It’s difficult to review this book without giving away much of the plot, which I really don’t want to do because it is truly an excellent, wholly surprising story. The ending is perfect, I don’t care what the GoodReads haters say. (I’m actually surprised this book elicits so many negative reviews. I can’t understand it.) The events of the story are unexpected, original, and addictive. This is another book that kept me up past the witching hour.
Smith’s writing is even more impressive than the story itself. It’s a different style than I’m used to, very stark, honest, and weirdly poetic. I kept underlining and circling and dog-earing pages, but when I had to restrain myself at one point from highlighting an entire page, I just gave up. It’s all amazing. Stacy’s emotions after having her hat stolen, for example; Smith articulates each miniscule shade of feeling, from confusion to surprise to anger to shame, so perfectly that you’ll feel your own cheeks flush when Stacy’s do. At least, I did.
The shifts between the four American characters’ perspectives are rapid and seamless, and each voice is distinct and sympathetic. Even though I knew I should despise these kids, I couldn’t stop myself from sympathizing with them. Smith makes a deliberate choice to tell the story only from the four Americans’ points of view. Matthias, the German, is aloof, an enigma that both intrigues and repels the Americans. It’s incredibly frustrating and deviously clever of Smith to keep Matthias’s thoughts and most of his emotions a mystery, because it draws the reader in even more. We observe Matthias, and to a lesser degree, “Pablo” the Greek, just as Jeff, Amy, Stacy and Eric do, and like them, we ultimately know of him only what he chooses to reveal. Permit me to brush off my first-year philosophy and observe that the reader’s reaction to Matthias is a perfect example of the solipsistic school of thought; one can only ever truly know oneself.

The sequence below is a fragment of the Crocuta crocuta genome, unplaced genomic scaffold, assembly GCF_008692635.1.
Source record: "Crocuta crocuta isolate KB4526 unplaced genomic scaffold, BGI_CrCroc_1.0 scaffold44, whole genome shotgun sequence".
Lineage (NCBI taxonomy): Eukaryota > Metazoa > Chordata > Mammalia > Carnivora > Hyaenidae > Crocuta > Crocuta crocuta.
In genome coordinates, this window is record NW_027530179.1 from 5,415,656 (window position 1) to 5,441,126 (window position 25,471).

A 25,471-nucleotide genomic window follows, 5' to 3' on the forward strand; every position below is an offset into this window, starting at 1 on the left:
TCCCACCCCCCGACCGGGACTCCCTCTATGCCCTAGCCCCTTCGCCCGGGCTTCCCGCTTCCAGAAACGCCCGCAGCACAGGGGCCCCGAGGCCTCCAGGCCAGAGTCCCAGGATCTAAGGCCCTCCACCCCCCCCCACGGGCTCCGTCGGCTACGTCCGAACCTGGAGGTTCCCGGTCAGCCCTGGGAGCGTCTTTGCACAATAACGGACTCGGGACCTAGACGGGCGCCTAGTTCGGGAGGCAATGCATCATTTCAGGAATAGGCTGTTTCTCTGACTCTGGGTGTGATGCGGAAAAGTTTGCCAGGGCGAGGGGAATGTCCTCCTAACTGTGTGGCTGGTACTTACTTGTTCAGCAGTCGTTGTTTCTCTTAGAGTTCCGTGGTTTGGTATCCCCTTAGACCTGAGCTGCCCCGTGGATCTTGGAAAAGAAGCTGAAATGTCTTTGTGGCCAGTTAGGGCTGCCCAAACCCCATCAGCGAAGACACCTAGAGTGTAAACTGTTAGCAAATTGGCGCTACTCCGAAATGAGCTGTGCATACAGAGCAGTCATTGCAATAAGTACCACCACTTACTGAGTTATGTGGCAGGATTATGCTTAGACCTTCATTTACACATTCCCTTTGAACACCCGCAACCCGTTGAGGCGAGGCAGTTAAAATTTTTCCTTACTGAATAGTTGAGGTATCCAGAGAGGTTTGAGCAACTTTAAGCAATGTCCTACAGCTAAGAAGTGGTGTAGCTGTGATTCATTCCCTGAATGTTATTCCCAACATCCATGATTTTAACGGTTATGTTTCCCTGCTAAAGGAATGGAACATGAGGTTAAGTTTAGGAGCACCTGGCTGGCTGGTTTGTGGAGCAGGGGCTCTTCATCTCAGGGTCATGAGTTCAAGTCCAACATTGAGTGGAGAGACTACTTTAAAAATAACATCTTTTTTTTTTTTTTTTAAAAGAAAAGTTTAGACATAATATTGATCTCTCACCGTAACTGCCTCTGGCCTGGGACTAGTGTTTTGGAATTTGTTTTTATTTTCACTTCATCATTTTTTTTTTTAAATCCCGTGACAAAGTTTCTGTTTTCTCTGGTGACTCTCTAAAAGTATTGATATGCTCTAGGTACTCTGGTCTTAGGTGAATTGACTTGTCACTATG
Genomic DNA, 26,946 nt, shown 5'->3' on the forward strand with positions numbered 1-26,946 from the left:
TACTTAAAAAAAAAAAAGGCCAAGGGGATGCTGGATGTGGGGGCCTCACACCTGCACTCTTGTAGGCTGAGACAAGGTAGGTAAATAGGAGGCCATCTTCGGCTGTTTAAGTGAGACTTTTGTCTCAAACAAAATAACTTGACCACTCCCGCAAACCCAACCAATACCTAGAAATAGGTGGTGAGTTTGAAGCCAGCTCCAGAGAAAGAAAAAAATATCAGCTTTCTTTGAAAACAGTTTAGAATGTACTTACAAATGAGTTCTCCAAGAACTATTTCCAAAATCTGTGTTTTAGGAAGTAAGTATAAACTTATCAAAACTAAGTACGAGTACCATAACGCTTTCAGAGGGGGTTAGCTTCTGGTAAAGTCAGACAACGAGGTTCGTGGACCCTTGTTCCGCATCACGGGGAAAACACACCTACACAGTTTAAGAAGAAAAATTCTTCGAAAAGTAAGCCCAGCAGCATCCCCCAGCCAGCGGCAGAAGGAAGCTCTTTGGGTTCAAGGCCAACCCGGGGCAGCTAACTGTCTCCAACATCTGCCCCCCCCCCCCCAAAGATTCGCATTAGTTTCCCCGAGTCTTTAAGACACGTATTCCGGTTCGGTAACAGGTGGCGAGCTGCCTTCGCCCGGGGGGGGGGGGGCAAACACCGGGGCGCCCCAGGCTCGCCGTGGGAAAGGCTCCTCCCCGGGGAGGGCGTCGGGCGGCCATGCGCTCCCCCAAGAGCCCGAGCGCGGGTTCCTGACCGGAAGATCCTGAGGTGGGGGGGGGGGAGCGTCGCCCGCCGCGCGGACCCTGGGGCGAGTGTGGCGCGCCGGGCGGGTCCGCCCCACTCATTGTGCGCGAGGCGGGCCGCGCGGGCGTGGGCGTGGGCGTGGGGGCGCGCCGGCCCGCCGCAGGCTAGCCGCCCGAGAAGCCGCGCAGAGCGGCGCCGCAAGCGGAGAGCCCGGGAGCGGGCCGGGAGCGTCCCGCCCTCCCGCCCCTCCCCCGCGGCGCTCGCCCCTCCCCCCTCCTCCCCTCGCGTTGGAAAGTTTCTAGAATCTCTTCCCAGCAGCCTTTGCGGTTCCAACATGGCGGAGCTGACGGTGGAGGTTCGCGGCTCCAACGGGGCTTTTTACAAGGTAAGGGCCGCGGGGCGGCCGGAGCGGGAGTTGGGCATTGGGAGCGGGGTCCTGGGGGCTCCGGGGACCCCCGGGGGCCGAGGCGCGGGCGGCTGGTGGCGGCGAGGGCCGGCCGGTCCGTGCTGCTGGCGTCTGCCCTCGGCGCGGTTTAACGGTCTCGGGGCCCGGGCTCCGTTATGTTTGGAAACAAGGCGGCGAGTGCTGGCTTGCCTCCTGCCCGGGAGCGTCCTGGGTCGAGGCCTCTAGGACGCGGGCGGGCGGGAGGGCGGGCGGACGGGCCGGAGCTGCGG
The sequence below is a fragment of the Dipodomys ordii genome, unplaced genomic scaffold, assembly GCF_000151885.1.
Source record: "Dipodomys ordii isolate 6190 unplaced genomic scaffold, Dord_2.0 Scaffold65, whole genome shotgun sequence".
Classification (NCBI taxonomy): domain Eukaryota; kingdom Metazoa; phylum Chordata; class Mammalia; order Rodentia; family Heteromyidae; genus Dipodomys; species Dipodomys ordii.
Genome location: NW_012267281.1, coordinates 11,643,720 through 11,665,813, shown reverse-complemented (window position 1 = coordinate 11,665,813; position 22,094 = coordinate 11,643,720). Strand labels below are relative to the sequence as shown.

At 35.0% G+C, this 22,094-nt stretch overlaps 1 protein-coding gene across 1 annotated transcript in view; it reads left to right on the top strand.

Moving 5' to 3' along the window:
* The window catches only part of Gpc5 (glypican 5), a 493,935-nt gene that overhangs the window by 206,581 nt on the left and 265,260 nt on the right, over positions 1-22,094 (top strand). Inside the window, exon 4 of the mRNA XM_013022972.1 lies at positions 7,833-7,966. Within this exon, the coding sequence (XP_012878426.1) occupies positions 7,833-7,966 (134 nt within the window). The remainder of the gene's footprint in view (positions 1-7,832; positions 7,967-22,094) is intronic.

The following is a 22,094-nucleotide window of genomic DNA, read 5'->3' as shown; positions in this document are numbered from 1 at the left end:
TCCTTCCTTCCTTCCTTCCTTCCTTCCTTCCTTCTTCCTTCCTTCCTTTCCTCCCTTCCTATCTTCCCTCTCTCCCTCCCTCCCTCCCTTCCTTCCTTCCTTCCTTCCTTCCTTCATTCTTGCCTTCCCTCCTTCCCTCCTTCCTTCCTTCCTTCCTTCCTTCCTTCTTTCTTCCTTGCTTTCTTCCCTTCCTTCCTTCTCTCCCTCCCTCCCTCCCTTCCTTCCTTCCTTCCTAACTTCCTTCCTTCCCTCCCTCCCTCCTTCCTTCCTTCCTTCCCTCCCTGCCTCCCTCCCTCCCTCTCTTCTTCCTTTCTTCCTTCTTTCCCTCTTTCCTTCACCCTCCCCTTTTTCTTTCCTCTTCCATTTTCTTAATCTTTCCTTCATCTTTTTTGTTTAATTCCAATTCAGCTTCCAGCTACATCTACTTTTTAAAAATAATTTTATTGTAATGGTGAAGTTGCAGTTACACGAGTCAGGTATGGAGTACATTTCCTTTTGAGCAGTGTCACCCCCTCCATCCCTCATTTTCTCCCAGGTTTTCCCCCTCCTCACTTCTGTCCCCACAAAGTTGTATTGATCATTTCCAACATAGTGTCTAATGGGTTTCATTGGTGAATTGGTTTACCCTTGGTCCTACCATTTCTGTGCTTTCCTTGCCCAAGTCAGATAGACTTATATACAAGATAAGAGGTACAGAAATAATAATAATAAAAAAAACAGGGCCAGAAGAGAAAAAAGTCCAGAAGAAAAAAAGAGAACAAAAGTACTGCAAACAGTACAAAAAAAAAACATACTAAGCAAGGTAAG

Herp derp derp.
(I obviously had a serious book crush on Matthias. I have a weakness for the Teutons and their pragmatism and their efficiency. Jah, ich liebe Matthias.)
I should probably note that a film adaptation was made with that cute lizardy dude from The Black Donnellys (do you remember that show?) and the girl who played Lydia Bennett and also one of those elfin Canadian twin brother actors. Also Joe Anderson, who is yum. While it was not completely terrible, and actually pretty damn good for a scary movie, which, sadly, tend be pretty shite, I have to say it: the book was better. Way better. And quite different as well, at least as far as a certain German goes.
Whoa. I just googled “scary plants” and now I am a little scarred. Don’t google “scary plants.” Yikes.
Best line(s): (A longer one, this time. Matthias and Jeff are talking about whether there’s heaven and hell, and what comes after death. Then Matthias proves he is both sexy and smart, and me typing that last bit also demonstrates why I am incapable of sustaining relationships with men who do not exist between the covers of a book.)
“Always so desperate to be prepared.” He reached out, gave Jeff’s knee a pat. “It will be whatever it is, no? Nothing, something – our believing one thing or another will matter not at all in the end.” (p. 442)
Rating: Four out of five irresponsible American twenty-something tourists. Damn, guys, haven’t you seen Turistas? That movie wasn’t a movie. It was a freaking lesson. TO NEVER LEAVE THE RESORT. EVER.